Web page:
The price also is prohibitive, even if an electrician wanted to take it on. The cost of adequate testing for FPE breakers and panels exceeds the cost of replacement. See, J. Aronstein, “Hazardous FPE Circuit Breakers and Panels,” 17th Annual Spring Seminar, St. Louis Chapter, American Society of Home Inspectors (“Without doing live current functional testing on all of the [FPE] breakers, it is impossible to determine which of the breakers in the panel are defective….Electrical contractors and inspectors are generally not equipped to do that type of testing, and homeowners or potential purchasers are not likely to have the required budget for extensive specialized testing. In fact, thorough testing would most likely cost more than changing the panel.”)
Electricians hired by home buyers or owners who actually want their FPE panels or breakers thoroughly and properly tested should tell them to get an electrical engineer, Tim Leathers, Kentucky’s chief electrical inspector says. But that would cost more than replacing and upgrading the electric service too.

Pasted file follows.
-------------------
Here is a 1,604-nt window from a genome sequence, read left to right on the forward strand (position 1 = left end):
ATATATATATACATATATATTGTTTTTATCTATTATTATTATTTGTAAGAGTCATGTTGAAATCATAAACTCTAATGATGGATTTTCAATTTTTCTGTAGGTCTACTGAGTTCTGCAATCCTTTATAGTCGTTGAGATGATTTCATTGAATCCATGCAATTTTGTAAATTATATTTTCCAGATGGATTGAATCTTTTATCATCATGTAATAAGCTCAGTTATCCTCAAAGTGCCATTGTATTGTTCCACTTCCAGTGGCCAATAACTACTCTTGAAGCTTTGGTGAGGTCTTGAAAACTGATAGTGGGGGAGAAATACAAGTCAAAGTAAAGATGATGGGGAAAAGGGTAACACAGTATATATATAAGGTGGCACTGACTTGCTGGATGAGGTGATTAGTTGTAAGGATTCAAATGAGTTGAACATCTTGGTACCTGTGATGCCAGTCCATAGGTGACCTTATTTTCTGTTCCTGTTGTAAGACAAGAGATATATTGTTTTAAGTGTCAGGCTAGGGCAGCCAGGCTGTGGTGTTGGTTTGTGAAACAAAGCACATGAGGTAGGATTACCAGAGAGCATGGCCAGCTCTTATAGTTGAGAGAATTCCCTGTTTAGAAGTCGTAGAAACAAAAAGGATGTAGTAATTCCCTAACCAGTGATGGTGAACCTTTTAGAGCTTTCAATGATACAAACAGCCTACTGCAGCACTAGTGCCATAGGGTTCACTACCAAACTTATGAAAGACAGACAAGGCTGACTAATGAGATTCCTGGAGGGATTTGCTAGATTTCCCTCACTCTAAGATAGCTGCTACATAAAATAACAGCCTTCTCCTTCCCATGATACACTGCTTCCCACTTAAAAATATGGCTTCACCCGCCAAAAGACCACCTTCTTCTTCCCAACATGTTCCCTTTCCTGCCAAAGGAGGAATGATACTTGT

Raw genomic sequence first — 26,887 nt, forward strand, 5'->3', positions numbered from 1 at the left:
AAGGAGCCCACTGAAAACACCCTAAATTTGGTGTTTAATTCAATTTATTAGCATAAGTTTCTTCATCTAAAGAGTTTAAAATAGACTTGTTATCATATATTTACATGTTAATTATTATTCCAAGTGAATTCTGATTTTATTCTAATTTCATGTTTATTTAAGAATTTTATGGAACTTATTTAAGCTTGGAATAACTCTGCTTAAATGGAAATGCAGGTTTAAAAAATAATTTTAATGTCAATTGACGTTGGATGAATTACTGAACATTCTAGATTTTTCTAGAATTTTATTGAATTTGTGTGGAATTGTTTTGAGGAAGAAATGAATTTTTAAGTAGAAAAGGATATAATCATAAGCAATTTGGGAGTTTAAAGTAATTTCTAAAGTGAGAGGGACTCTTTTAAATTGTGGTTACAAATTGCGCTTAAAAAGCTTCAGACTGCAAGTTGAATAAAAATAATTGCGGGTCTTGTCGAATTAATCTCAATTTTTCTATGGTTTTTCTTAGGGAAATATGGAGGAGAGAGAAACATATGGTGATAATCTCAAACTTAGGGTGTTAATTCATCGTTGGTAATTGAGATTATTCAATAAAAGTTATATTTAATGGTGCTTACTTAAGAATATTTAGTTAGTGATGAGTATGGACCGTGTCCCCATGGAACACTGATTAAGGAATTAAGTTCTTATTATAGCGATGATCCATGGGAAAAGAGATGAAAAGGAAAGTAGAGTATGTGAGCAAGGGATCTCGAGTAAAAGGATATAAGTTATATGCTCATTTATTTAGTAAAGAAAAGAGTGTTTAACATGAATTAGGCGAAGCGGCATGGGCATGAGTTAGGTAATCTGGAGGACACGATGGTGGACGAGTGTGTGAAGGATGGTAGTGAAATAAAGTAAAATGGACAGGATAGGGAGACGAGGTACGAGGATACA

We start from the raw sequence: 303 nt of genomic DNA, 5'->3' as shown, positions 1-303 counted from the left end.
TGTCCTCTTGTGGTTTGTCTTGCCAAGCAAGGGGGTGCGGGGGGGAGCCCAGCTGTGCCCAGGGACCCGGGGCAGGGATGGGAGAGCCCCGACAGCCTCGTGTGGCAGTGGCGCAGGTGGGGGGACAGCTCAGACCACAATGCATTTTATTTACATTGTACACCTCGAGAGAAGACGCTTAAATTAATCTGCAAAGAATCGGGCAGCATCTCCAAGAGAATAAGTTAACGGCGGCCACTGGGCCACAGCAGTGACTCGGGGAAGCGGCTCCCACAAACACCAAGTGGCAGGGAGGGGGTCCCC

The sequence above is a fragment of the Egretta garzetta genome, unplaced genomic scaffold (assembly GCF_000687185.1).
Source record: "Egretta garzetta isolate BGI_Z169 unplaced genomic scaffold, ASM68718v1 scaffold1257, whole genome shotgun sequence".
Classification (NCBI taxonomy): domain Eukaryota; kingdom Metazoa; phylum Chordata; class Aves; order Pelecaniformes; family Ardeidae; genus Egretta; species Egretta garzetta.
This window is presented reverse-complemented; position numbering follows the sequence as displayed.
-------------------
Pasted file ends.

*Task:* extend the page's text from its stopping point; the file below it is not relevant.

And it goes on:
So why does AB1 tell us to “recommend further evaluation by an electrician” instead of an electrical engineer? Let’s guess: The KBHI did not know that either? Are we warm?
- FPE equipment could not have been installed for the last generation – over 20 years – under any modern standards.
At least five FPE design problems no longer are allowed by code: its spring-mounted bus, breakers that are “on” when down, the split bus service equipment, the gutter space, and the wire bending space.
Code inspectors have not seen FPE gear installed since 1986. Kentucky electricians have no duty to tell consumers. Home inspectors are the only professionals whose scope of work includes inspecting and reporting their “professional opinions” to consumers on FPE equipment.